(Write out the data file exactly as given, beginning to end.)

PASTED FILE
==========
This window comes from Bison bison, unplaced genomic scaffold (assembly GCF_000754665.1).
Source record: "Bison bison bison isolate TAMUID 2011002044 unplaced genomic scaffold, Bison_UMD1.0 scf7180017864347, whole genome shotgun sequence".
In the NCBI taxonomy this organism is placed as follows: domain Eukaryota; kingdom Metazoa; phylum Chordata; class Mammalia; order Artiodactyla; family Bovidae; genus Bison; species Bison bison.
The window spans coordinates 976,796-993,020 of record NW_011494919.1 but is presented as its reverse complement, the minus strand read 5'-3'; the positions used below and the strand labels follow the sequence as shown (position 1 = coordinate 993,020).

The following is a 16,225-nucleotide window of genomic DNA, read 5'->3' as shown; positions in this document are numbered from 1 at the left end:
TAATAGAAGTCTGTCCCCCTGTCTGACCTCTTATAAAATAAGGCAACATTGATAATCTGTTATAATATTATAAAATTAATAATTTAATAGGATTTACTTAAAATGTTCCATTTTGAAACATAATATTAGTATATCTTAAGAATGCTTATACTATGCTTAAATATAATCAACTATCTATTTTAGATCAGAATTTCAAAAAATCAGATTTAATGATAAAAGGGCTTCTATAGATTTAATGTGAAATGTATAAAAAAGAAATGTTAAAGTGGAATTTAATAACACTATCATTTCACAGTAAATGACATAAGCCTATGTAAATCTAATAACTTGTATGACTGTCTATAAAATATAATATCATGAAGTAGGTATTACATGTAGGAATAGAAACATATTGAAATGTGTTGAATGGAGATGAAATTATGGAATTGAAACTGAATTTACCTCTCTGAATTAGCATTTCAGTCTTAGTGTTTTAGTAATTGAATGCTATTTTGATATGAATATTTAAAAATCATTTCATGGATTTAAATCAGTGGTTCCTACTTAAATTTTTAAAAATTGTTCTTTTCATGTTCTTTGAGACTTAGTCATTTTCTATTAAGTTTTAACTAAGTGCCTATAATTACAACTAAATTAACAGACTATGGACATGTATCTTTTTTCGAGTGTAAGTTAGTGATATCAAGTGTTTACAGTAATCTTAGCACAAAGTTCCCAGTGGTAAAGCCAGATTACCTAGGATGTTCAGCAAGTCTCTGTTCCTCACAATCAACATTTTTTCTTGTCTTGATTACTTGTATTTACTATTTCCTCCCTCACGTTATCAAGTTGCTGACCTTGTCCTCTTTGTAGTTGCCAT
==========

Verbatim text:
This window comes from Bison bison, unplaced genomic scaffold (assembly GCF_000754665.1).
Source record: "Bison bison bison isolate TAMUID 2011002044 unplaced genomic scaffold, Bison_UMD1.0 scf7180017864347, whole genome shotgun sequence".
In the NCBI taxonomy this organism is placed as follows: domain Eukaryota; kingdom Metazoa; phylum Chordata; class Mammalia; order Artiodactyla; family Bovidae; genus Bison; species Bison bison.
The window spans coordinates 976,796-993,020 of record NW_011494919.1 but is presented as its reverse complement, the minus strand read 5'-3'; the positions used below and the strand labels follow the sequence as shown (position 1 = coordinate 993,020).

The following is a 16,225-nucleotide window of genomic DNA, read 5'->3' as shown; positions in this document are numbered from 1 at the left end:
TAATAGAAGTCTGTCCCCCTGTCTGACCTCTTATAAAATAAGGCAACATTGATAATCTGTTATAATATTATAAAATTAATAATTTAATAGGATTTACTTAAAATGTTCCATTTTGAAACATAATATTAGTATATCTTAAGAATGCTTATACTATGCTTAAATATAATCAACTATCTATTTTAGATCAGAATTTCAAAAAATCAGATTTAATGATAAAAGGGCTTCTATAGATTTAATGTGAAATGTATAAAAAAGAAATGTTAAAGTGGAATTTAATAACACTATCATTTCACAGTAAATGACATAAGCCTATGTAAATCTAATAACTTGTATGACTGTCTATAAAATATAATATCATGAAGTAGGTATTACATGTAGGAATAGAAACATATTGAAATGTGTTGAATGGAGATGAAATTATGGAATTGAAACTGAATTTACCTCTCTGAATTAGCATTTCAGTCTTAGTGTTTTAGTAATTGAATGCTATTTTGATATGAATATTTAAAAATCATTTCATGGATTTAAATCAGTGGTTCCTACTTAAATTTTTAAAAATTGTTCTTTTCATGTTCTTTGAGACTTAGTCATTTTCTATTAAGTTTTAACTAAGTGCCTATAATTACAACTAAATTAACAGACTATGGACATGTATCTTTTTTCGAGTGTAAGTTAGTGATATCAAGTGTTTACAGTAATCTTAGCACAAAGTTCCCAGTGGTAAAGCCAGATTACCTAGGATGTTCAGCAAGTCTCTGTTCCTCACAATCAACATTTTTTCTTGTCTTGATTACTTGTATTTACTATTTCCTCCCTCACGTTATCAAGTTGCTGACCTTGTCCTCTTTGTAGTTGCCAT